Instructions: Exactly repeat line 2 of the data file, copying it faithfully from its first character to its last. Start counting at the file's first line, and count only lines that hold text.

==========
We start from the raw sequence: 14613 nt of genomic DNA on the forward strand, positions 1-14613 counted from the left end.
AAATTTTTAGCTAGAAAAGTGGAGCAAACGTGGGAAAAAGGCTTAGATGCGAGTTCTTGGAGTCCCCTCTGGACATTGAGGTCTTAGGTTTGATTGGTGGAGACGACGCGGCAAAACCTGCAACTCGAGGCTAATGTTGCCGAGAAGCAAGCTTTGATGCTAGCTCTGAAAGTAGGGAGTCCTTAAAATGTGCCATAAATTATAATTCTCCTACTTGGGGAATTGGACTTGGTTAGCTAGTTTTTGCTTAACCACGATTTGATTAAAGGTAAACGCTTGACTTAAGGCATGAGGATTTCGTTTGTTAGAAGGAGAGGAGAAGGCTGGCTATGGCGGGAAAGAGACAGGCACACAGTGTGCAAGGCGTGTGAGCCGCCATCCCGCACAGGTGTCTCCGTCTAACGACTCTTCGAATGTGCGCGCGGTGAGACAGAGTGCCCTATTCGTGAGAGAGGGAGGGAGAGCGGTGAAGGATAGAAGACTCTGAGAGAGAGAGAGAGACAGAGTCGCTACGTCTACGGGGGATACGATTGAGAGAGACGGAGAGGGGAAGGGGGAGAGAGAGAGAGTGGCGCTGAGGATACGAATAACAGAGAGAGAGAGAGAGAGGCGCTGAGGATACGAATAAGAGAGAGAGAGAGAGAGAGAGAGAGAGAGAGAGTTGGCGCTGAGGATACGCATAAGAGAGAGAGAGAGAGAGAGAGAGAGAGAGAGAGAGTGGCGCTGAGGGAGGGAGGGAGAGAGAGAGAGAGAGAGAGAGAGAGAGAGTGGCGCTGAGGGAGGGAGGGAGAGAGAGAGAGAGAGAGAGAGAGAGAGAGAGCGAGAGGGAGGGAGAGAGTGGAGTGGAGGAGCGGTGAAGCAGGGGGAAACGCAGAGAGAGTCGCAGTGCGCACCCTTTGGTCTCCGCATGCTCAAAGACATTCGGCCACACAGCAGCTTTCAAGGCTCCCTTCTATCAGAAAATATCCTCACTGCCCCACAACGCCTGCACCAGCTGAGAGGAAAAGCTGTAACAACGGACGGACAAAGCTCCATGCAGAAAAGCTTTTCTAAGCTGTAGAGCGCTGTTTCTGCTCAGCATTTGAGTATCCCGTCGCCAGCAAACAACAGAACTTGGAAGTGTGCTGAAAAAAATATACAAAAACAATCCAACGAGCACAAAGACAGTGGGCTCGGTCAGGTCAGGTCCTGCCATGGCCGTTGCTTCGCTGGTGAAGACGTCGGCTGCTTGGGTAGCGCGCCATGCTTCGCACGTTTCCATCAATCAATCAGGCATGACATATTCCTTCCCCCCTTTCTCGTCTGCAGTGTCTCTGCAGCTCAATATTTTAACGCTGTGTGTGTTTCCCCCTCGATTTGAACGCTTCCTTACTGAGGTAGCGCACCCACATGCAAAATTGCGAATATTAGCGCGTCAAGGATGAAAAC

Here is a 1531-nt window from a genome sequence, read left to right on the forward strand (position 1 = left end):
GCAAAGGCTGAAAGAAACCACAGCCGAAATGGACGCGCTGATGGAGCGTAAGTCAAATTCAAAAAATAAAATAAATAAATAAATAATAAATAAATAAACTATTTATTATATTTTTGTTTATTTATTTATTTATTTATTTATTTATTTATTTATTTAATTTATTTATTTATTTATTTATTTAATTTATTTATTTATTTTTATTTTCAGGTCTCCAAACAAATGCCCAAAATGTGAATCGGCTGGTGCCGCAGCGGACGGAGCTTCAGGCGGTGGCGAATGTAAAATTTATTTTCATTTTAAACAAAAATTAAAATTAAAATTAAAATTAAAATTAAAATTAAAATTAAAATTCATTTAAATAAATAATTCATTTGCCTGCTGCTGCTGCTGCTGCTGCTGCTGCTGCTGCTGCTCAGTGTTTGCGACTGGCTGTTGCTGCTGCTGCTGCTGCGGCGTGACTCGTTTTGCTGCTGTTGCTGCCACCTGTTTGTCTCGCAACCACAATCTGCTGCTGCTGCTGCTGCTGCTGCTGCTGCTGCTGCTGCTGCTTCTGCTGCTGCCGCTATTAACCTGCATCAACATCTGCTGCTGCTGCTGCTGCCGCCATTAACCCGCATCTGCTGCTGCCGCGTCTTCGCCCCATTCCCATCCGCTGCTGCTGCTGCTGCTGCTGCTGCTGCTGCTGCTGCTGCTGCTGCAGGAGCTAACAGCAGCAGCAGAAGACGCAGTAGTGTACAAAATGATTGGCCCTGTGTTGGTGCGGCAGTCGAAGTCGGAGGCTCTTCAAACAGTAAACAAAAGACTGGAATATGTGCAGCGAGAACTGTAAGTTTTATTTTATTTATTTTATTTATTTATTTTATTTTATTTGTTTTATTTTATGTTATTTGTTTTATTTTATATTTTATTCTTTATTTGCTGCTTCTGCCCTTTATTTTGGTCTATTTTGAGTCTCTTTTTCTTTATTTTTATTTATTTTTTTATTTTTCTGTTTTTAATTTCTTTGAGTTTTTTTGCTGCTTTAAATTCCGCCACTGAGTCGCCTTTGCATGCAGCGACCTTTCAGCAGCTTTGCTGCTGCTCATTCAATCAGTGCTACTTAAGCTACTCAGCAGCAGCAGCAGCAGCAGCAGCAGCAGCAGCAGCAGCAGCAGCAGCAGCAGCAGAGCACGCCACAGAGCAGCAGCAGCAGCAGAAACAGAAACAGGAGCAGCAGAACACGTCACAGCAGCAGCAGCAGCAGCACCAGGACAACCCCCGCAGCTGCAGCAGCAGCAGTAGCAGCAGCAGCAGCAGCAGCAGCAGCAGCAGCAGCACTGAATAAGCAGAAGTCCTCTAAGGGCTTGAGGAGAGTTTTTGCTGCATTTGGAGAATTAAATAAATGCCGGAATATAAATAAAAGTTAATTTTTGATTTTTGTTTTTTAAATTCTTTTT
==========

AAATTTTTAGCTAGAAAAGTGGAGCAAACGTGGGAAAAAGGCTTAGATGCGAGTTCTTGGAGTCCCCTCTGGACATTGAGGTCTTAGGTTTGATTGGTGGAGACGACGCGGCAAAACCTGCAACTCGAGGCTAATGTTGCCGAGAAGCAAGCTTTGATGCTAGCTCTGAAAGTAGGGAGTCCTTAAAATGTGCCATAAATTATAATTCTCCTACTTGGGGAATTGGACTTGGTTAGCTAGTTTTTGCTTAACCACGATTTGATTAAAGGTAAACGCTTGACTTAAGGCATGAGGATTTCGTTTGTTAGAAGGAGAGGAGAAGGCTGGCTATGGCGGGAAAGAGACAGGCACACAGTGTGCAAGGCGTGTGAGCCGCCATCCCGCACAGGTGTCTCCGTCTAACGACTCTTCGAATGTGCGCGCGGTGAGACAGAGTGCCCTATTCGTGAGAGAGGGAGGGAGAGCGGTGAAGGATAGAAGACTCTGAGAGAGAGAGAGAGACAGAGTCGCTACGTCTACGGGGGATACGATTGAGAGAGACGGAGAGGGGAAGGGGGAGAGAGAGAGAGTGGCGCTGAGGATACGAATAACAGAGAGAGAGAGAGAGAGGCGCTGAGGATACGAATAAGAGAGAGAGAGAGAGAGAGAGAGAGAGAGAGAGTTGGCGCTGAGGATACGCATAAGAGAGAGAGAGAGAGAGAGAGAGAGAGAGAGAGAGTGGCGCTGAGGGAGGGAGGGAGAGAGAGAGAGAGAGAGAGAGAGAGAGAGTGGCGCTGAGGGAGGGAGGGAGAGAGAGAGAGAGAGAGAGAGAGAGAGAGAGCGAGAGGGAGGGAGAGAGTGGAGTGGAGGAGCGGTGAAGCAGGGGGAAACGCAGAGAGAGTCGCAGTGCGCACCCTTTGGTCTCCGCATGCTCAAAGACATTCGGCCACACAGCAGCTTTCAAGGCTCCCTTCTATCAGAAAATATCCTCACTGCCCCACAACGCCTGCACCAGCTGAGAGGAAAAGCTGTAACAACGGACGGACAAAGCTCCATGCAGAAAAGCTTTTCTAAGCTGTAGAGCGCTGTTTCTGCTCAGCATTTGAGTATCCCGTCGCCAGCAAACAACAGAACTTGGAAGTGTGCTGAAAAAAATATACAAAAACAATCCAACGAGCACAAAGACAGTGGGCTCGGTCAGGTCAGGTCCTGCCATGGCCGTTGCTTCGCTGGTGAAGACGTCGGCTGCTTGGGTAGCGCGCCATGCTTCGCACGTTTCCATCAATCAATCAGGCATGACATATTCCTTCCCCCCTTTCTCGTCTGCAGTGTCTCTGCAGCTCAATATTTTAACGCTGTGTGTGTTTCCCCCTCGATTTGAACGCTTCCTTACTGAGGTAGCGCACCCACATGCAAAATTGCGAATATTAGCGCGTCAAGGATGAAAAC